I’m pregnant and I love talking about it to my friends and family. They hear all about my cravings (Crunchy Nut cornflakes) and symptoms (luscious hair, but too much saliva). They probably wish I’d shut up about it.
But when it comes to acquaintances or strangers asking me about my pregnancy, I clam up and turn as icy as a box of Frosty Fruits. I can’t stand it.
When I was pregnant with my daughter in 2013 I used to feel bad about this and I’d answer the questions through a fake smile. ‘They’re just being nice. It’s sweet that they care,’ I’d tell myself. I’m not a newbie any more and I can now say, without apology, that I don’t want to talk about my pregnancy with people I don’t know.
Being pregnant is an intensely personal experience, and although many of the questions seem harmless and innocent they often head towards territory that makes me uncomfortable.
That one question – whether it’s “Are you pregnant?” or “Is it a boy or girl?” – inevitably leads to bigger, more complex questions that I haven’t even figured out for myself. Questions like, “How will you work?” and “When are you buying a house?” and “How will you cope with two children?”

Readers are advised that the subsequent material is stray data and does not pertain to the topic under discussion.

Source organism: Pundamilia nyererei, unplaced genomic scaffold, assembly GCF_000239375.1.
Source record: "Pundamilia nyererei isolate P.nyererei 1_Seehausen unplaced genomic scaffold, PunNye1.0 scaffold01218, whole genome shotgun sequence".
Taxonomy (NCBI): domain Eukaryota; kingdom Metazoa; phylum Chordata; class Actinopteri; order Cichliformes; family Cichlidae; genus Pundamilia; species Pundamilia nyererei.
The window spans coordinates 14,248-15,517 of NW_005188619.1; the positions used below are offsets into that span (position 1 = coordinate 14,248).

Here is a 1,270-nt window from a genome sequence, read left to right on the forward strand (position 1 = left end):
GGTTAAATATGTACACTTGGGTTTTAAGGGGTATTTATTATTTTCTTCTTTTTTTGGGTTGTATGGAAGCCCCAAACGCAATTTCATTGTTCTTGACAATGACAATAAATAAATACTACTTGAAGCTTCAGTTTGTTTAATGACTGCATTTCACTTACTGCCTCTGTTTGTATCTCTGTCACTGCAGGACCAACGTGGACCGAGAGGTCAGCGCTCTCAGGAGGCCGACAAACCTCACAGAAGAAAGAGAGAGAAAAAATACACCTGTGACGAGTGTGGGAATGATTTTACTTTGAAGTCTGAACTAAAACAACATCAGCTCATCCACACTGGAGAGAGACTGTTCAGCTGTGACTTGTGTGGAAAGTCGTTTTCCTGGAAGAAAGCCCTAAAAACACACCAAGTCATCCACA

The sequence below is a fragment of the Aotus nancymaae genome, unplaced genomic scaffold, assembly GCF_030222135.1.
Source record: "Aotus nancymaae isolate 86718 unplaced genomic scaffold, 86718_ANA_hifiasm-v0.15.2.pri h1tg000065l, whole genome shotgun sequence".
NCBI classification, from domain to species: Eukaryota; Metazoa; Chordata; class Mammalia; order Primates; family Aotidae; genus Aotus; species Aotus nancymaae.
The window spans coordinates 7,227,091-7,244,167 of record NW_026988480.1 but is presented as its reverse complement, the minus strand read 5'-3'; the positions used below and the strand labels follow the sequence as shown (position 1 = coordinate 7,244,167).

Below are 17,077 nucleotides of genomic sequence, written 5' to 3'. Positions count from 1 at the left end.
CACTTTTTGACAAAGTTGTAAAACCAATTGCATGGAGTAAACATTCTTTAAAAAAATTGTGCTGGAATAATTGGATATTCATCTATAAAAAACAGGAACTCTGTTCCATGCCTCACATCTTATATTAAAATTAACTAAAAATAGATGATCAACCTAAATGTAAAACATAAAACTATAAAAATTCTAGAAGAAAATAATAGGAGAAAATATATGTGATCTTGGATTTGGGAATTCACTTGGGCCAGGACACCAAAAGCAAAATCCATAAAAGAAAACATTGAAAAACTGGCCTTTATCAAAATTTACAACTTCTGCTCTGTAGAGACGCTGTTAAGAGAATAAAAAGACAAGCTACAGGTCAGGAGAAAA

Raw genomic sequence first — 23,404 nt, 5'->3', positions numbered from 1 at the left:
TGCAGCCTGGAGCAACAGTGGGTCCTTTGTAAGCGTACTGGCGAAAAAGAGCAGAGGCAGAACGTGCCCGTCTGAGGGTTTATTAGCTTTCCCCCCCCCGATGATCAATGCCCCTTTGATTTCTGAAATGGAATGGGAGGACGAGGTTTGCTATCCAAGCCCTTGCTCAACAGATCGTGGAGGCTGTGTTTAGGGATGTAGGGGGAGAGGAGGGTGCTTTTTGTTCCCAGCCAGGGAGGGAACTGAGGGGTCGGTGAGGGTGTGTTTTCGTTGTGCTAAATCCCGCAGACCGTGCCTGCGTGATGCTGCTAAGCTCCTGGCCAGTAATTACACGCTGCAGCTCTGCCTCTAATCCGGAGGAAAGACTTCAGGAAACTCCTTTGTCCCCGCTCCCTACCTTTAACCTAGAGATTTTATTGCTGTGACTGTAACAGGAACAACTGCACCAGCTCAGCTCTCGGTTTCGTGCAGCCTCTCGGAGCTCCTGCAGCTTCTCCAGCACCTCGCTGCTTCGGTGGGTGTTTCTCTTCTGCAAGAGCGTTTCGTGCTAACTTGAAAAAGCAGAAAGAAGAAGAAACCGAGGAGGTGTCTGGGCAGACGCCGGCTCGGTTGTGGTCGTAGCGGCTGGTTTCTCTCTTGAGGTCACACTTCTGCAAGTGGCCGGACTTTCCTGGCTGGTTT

I don’t know, I don’t know and I don’t know. Excuse me while I go and curl up in a stressed-out ball now.
Watch: Five things you need to know about pregnancy – that no one ever tells you. (Post continues after video.)
I often wonder why acquaintances need to know this information. Their thirst leads me to conclude they’re nosy and just love gossip – particularly because I know that my pregnancy won’t affect or change their lives in any way. A recent interaction with a neighbour proved this point.
My husband and I were taking our daughter for a walk when our neighbour spotted us and settled in for a long chat. We’re not friends, and our relationship so far has consisted of us waving and smiling at each other from inside our cars. Our lack of an intimate relationship is why I found her questions to be so unsettling. At the time, I was around four months pregnant and barely had a bump.
Neighbour: “Are you in the family way?”
Neighbour: “Well, I thought you were getting a bump around your middle!”
Me: “Ha, ha.” (laughs uncomfortably, and tries to walk away)
Neighbour: (loudly, so that I can still hear her) “That’s good, because I just thought you were eating too much and getting fat!”
Those softly-phrased euphemisms just sound like one question to me: “Carla, why are you getting so fat?”